Estrella was a temp. Filling in for pregnant Molly Johansen at first, then for Molly Johansen, new mom reluctant to return to work. The only temp at the factory, it was easy to forget Estrella. Where did she live? Who would have her phone number? Jarrod decided to start the pickup, drive around town, look for signs of life. Streets were quiet, peaceful. No traffic. Traffic lights flashing yellow or red. Jarrod’s intestines tightened, rumbled, threatening to steal his dignity. Though no one would see it if it happened. The town appeared to be deserted.
On Endover Street, Jarrod turned left. Mechanically, he flicked his turn signal, remembering too late there was or appeared to be no one requiring fore-warning. Still, polite driving etiquette was a comfort, as all habits and rituals are in times of uncertainty or strife. Peered over either shoulder at the railroad tracks as the vehicle rumbled over the rails. Jarrod did a double take. Colorful bungalows, shabby but well-tended lined the street. On each porch, a wooden rocking chair carved with intricate designs enthroned a majestic dark-skinned woman. As Jarrod drove slowly up the street, his jaw slack, he uneasily gazed at the still, silent elderly women. They all met his gaze, nodding only very slightly in his direction, acknowledging his presence. No hostility in their eyes, great pride and self-respect in their bearing. The women were impressive. Jarrod felt something settle in his gut. The rotten, yeasty air accumulated since visiting the ruined factory floor erupted, making room in his body for something new, not yet experienced.
Jarrod decided suddenly that he needed to get out of his pick-up. He needed to walk, feel the sidewalk rise up and hit the soles of his boots. Quickly, he slid up to the rough-hewn wood curb, leaving the keys in the ignition, allowing the door to click softly into closure. Tall, wide-armed oaks reached across Endover, somehow nurturing. Renewal, thought Jarrod. It’s going to be ok. No one greeted him verbally, but Jarrod knew he was safe, that he was welcome in this place. Funny, he thought, I don’t remember this street, but it looks as if it has been here for a very long time. He turned right onto a side street, Einhorn Avenue.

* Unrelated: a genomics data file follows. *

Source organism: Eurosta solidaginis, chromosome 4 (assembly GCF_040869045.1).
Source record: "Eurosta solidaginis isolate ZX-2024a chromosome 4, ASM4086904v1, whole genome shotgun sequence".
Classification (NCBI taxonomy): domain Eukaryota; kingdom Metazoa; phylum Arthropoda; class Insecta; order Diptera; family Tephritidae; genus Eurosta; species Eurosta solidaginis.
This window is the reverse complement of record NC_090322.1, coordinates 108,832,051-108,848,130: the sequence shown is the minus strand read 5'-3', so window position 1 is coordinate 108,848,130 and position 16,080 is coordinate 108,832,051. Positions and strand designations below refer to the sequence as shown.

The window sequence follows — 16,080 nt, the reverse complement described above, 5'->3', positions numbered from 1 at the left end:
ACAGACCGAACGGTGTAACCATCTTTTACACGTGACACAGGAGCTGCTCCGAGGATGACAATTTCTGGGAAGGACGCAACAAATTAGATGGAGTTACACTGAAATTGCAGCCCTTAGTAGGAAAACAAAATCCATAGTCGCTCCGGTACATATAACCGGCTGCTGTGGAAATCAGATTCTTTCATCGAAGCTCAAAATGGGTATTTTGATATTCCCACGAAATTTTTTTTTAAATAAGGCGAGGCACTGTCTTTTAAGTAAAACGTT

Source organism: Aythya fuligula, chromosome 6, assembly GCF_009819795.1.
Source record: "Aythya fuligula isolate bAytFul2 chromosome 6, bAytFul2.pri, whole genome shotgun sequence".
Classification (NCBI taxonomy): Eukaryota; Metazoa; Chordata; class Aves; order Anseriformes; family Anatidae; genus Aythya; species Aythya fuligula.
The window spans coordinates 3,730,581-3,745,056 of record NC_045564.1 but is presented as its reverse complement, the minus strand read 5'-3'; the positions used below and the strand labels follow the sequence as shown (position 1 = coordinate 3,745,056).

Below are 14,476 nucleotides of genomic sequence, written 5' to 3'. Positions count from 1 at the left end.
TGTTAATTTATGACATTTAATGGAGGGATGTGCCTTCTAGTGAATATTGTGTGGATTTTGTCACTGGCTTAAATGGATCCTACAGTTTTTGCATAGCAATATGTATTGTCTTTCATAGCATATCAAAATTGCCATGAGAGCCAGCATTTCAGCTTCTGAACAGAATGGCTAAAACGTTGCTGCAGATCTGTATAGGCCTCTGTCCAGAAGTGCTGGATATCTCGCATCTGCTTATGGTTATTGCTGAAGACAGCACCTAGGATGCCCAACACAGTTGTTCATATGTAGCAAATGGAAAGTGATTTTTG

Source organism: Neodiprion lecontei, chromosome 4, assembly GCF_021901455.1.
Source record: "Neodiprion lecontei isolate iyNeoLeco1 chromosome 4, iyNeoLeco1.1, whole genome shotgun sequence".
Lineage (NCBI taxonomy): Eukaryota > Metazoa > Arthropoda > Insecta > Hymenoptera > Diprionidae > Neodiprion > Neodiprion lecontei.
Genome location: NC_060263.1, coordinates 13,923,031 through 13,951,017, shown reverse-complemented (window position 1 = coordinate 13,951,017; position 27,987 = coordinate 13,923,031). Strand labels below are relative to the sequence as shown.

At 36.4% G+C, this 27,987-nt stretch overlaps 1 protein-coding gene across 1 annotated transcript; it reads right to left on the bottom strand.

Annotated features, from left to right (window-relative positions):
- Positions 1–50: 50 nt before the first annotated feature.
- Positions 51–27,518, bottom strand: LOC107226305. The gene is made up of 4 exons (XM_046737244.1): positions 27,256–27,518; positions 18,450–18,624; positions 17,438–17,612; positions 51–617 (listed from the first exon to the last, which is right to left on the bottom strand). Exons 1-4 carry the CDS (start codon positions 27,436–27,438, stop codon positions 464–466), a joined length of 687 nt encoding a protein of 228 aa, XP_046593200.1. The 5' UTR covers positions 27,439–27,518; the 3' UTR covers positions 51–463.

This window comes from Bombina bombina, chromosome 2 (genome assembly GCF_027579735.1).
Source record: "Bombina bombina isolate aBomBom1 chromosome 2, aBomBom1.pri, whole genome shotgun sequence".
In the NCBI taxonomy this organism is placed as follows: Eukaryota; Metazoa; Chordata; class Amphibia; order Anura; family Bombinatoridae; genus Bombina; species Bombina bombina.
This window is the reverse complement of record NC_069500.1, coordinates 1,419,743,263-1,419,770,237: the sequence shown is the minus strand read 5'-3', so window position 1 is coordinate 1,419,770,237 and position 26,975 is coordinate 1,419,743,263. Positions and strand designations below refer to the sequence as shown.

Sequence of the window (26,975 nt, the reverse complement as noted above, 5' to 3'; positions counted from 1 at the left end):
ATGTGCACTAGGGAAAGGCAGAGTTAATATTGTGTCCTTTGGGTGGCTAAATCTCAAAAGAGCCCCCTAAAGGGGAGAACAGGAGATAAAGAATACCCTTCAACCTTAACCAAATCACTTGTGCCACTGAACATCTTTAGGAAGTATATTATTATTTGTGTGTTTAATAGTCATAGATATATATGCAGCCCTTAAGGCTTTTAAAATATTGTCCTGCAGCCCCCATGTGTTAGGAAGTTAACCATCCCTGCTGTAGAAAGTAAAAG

Blinked. There was Estrella’s beat up Datsun. No mistaking it. Teal metallic finish, bumper sticker “Save the Unicorns”, cracked tail-light on passenger side. Heart skipping one and a half beats, Jarrod touched the car with his index finger, caressing the hood, verifying its physicality as much as his own. Lifting his head, he ran his hand through his tangled chesnut curls, the dry skin on the sides of his palm tugging and locking against the scales of his hair. Air exhaled whoosh from his surprised lungs. Jarrod faced the house matching Estrella’s car. Like every other bungalow in the neighborhood, this one had a covered porch, vaulted with stained glass panels hanging between basket ferns. Estrella’s house was covered with asphalt shingles, painted a faded aquamarine blue. As Jarrod approached the low stone wall and gate that surrounded the front of the property, he reached out to turn the chipped porcelain knob on the iron gate. Senses heightened, he noticed an effigy of the Greek goddess Daphne was painted onto the surface of the tiny latch. How did I know that?, he wondered. Jarrod knew nothing of Greek mythology, yet somehow the knowledge rose to the surface of his awareness as soon as his skin made contact with the china.
There was a damp, earthy odor emanating from the soil behind the gate, greeting Jarrod. He immediately understood when his body found itself on the other side of the forged iron portiere. Mushrooms, toadstools, fungi of all shapes and colors sprang from the ground in a dense carpet. Roots rippled between the spore-laden treasures, like veins on a muscular arm. Jarrod glimpsed the glint of a jewel-like beetle, iridescent, against the orange flesh of an orange peel fungus – Aleuria aurantia . Again, Jarrod had “knowing” about the fungus. It felt good and normal to have this knowing, and he embraced it. Walked up the granite free stone steps to the wooden porch, drawn towards the Lady.
Her bearing energetic for someone appearing so old, the woman’s posture was remarkable. Her rich skin-tone was cinnamon ebony, her eyes gleaming chocolate covered almonds. Focused and non-seeing at the same time. ‘Excuse me.’ No answer. The woman could not hear or see. She nodded at Jarrod. Gesturing towards the front door. Jarrod saw a door plate screwed to the shingles next to the screen door. Finely engraved on a copper panel, the image of a unicorn led by a nude woman to a clear stream. Jarrod reached out his index to press the doorbell, but before he could make contact, the wooden door shifted in its frame. Estrella?, he called. Estrella? Do you know what happened at the factory last night?